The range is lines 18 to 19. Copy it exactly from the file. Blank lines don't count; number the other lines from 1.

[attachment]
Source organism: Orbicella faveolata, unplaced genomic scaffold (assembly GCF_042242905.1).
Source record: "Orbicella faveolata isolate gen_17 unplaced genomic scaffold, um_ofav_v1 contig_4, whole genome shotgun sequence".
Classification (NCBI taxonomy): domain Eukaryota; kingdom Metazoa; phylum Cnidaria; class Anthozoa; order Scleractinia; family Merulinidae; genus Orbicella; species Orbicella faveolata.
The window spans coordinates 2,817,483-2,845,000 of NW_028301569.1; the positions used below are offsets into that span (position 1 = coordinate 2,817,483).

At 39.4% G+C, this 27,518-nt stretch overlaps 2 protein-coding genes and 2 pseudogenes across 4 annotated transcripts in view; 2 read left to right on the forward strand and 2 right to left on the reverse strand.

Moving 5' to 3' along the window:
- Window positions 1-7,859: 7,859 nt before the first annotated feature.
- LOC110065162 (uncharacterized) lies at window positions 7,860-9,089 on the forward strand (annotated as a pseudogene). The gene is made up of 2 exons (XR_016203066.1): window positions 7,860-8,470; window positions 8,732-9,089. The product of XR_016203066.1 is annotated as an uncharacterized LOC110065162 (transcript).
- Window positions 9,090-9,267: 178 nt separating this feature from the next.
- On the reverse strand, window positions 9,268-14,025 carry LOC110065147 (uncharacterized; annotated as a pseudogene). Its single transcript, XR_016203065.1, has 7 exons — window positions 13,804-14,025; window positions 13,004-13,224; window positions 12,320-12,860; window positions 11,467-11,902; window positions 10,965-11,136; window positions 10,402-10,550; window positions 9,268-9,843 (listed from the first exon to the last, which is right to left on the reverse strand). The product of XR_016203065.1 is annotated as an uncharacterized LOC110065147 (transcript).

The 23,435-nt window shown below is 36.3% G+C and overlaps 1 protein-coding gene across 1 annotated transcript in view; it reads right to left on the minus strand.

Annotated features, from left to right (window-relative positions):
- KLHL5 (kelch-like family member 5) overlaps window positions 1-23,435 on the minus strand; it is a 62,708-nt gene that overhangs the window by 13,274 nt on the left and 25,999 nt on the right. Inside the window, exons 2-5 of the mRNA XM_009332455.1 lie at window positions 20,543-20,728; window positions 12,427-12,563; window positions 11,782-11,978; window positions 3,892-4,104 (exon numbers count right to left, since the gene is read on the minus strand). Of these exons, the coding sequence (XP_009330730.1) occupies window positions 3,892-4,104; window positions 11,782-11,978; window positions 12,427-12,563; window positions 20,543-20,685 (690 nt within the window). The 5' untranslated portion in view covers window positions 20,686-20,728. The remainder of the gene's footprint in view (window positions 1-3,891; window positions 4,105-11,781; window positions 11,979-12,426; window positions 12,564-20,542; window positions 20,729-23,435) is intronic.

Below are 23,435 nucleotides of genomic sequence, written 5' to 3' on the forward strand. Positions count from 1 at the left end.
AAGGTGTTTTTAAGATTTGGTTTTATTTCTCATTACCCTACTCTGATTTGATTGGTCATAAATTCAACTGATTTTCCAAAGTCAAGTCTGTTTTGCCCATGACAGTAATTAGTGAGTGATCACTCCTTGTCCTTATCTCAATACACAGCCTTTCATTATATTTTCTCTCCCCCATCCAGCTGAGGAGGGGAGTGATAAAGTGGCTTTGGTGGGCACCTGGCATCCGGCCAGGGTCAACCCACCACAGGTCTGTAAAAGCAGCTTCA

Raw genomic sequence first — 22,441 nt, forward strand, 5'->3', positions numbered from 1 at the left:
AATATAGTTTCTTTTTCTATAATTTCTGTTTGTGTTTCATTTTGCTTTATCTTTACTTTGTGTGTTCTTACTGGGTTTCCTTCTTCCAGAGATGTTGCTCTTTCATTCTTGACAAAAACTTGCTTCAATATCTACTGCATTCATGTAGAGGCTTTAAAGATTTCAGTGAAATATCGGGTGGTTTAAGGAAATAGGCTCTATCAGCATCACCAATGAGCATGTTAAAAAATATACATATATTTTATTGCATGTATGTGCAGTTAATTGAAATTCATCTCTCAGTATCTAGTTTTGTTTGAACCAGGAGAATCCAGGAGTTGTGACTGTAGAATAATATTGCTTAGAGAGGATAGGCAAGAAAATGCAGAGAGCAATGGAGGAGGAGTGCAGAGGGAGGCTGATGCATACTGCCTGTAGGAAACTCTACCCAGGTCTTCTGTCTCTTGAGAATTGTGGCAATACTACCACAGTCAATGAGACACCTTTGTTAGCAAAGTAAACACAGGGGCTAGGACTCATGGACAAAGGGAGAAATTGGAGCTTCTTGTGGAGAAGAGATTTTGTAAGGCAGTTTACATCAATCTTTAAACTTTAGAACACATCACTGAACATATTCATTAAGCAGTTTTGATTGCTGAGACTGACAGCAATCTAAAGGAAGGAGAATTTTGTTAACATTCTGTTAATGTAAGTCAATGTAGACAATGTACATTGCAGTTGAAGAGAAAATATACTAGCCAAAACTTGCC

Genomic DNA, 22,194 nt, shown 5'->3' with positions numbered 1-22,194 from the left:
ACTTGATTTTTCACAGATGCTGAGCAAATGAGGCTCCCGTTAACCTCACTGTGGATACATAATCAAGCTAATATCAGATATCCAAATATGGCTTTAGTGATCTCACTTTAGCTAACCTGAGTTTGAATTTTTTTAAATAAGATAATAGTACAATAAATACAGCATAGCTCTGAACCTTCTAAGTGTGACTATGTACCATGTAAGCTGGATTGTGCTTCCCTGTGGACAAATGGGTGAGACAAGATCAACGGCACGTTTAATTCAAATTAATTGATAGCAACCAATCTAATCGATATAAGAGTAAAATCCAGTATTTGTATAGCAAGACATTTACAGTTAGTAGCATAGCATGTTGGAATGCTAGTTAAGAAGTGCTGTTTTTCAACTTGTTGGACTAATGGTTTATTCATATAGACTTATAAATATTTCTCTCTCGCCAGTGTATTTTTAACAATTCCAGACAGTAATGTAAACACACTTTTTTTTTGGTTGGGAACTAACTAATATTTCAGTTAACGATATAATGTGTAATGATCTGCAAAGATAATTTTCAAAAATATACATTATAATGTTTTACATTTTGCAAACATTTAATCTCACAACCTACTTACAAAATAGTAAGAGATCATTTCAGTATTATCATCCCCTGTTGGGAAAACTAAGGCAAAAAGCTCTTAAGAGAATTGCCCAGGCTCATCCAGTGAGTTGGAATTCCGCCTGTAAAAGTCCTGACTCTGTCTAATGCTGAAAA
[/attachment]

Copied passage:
Genomic DNA, 22,194 nt, shown 5'->3' with positions numbered 1-22,194 from the left:
ACTTGATTTTTCACAGATGCTGAGCAAATGAGGCTCCCGTTAACCTCACTGTGGATACATAATCAAGCTAATATCAGATATCCAAATATGGCTTTAGTGATCTCACTTTAGCTAACCTGAGTTTGAATTTTTTTAAATAAGATAATAGTACAATAAATACAGCATAGCTCTGAACCTTCTAAGTGTGACTATGTACCATGTAAGCTGGATTGTGCTTCCCTGTGGACAAATGGGTGAGACAAGATCAACGGCACGTTTAATTCAAATTAATTGATAGCAACCAATCTAATCGATATAAGAGTAAAATCCAGTATTTGTATAGCAAGACATTTACAGTTAGTAGCATAGCATGTTGGAATGCTAGTTAAGAAGTGCTGTTTTTCAACTTGTTGGACTAATGGTTTATTCATATAGACTTATAAATATTTCTCTCTCGCCAGTGTATTTTTAACAATTCCAGACAGTAATGTAAACACACTTTTTTTTTGGTTGGGAACTAACTAATATTTCAGTTAACGATATAATGTGTAATGATCTGCAAAGATAATTTTCAAAAATATACATTATAATGTTTTACATTTTGCAAACATTTAATCTCACAACCTACTTACAAAATAGTAAGAGATCATTTCAGTATTATCATCCCCTGTTGGGAAAACTAAGGCAAAAAGCTCTTAAGAGAATTGCCCAGGCTCATCCAGTGAGTTGGAATTCCGCCTGTAAAAGTCCTGACTCTGTCTAATGCTGAAAA